Science Fair Project Encyclopedia
In some sailing ships, speed was measured by casting the log from the stern. The log was relatively immobile, and attached by line to a reel. Knots placed at a distance of 47 feet 3 inches (14.4018 m) passed through a sailor's fingers, while another used a 28 second sandglass to time the operation. The knot count would be reported and used in the sailing master's dead reckoning and navigation. This method gives a value for the knot of 20.25 in/s, or 1851.66 m/hr. The difference from the accepted value today is a bit less than 0.02%.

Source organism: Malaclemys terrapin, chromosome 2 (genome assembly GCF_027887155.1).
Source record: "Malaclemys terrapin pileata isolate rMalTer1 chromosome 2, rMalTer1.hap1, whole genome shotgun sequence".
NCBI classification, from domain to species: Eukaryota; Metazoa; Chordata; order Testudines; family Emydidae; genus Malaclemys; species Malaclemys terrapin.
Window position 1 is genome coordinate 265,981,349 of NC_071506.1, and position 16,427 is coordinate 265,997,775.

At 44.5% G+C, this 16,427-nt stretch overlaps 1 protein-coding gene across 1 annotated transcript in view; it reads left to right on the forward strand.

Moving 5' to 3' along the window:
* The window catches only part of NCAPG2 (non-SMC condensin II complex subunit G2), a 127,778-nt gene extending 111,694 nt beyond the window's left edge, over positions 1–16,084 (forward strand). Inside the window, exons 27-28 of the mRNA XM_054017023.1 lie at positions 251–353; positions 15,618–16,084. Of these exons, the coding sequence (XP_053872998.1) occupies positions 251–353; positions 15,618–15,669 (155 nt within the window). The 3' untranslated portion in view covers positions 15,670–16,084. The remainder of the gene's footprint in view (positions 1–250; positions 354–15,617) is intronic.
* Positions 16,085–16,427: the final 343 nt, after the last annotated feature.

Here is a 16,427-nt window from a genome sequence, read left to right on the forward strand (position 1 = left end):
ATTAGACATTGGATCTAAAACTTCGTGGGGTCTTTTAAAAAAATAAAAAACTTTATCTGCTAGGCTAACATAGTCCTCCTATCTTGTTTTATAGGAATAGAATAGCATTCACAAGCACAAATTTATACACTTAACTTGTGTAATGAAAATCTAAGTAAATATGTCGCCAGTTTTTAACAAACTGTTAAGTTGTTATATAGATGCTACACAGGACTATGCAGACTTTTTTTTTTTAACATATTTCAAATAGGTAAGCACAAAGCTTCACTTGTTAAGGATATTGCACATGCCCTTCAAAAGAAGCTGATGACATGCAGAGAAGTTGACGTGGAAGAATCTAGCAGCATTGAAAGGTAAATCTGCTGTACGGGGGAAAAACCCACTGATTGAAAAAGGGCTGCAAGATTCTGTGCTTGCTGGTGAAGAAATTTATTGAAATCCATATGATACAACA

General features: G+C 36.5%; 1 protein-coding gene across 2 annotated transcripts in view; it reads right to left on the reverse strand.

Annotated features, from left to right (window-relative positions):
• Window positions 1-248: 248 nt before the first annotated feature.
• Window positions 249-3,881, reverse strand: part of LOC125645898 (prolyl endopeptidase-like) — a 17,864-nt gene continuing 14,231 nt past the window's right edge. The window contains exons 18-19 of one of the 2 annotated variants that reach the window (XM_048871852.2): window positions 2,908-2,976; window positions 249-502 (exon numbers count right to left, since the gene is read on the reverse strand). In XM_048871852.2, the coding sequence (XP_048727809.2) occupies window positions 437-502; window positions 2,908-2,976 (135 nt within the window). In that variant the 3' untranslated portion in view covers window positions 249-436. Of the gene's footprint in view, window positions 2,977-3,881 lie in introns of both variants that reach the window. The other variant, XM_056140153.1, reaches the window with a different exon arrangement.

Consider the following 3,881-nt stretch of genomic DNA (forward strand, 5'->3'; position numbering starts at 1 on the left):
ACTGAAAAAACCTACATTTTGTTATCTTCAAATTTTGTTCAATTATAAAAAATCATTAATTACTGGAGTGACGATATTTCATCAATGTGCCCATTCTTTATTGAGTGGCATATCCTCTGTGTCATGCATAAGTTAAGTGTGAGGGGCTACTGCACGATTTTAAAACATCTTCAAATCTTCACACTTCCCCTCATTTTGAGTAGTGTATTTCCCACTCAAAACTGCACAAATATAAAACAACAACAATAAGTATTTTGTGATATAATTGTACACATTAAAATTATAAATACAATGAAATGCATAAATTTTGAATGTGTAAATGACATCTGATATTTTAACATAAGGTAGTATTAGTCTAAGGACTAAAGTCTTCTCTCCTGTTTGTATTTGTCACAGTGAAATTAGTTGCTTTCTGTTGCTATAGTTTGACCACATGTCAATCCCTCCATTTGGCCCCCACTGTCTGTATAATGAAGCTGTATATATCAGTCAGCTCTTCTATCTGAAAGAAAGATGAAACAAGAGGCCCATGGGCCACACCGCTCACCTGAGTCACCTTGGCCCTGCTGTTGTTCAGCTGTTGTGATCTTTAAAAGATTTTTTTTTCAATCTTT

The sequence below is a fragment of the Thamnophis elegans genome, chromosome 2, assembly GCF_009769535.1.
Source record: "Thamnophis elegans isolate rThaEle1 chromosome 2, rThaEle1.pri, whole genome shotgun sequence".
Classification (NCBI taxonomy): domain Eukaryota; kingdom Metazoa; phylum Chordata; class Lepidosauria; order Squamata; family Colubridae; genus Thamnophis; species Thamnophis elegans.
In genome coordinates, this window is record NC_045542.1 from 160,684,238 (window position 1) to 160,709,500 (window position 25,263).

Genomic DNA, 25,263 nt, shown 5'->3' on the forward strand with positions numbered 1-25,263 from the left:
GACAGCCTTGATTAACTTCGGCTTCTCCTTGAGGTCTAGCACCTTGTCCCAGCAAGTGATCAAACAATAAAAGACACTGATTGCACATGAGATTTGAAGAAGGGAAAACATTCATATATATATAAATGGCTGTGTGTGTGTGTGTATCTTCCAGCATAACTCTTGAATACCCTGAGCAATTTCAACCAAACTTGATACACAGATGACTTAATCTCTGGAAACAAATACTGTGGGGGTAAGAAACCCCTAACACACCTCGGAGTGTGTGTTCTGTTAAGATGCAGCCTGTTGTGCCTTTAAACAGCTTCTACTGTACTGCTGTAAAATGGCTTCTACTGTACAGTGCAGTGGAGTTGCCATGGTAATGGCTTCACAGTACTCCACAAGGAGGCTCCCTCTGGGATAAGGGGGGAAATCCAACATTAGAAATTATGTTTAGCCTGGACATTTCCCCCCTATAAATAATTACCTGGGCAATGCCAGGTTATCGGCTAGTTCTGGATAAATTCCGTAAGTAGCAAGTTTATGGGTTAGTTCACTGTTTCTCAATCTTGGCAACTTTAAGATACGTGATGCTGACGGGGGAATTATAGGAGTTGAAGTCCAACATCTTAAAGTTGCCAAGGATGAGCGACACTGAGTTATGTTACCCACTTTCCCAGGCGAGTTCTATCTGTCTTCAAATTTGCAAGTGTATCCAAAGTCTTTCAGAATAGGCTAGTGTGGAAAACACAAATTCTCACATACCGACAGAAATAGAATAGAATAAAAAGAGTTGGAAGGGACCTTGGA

- KTAS is "knots true airspeed", a measure of an aircraft's true airspeed through the air
- KIAS is "knots indicated airspeed", meaning the airspeed shown on the airspeed indicator
- KCAS is "knots calibrated airspeed", or indicated airspeed corrected for position error
- KEAS is "knots equivalent airspeed", which is calibrated airspeed corrected for compressibility effects.
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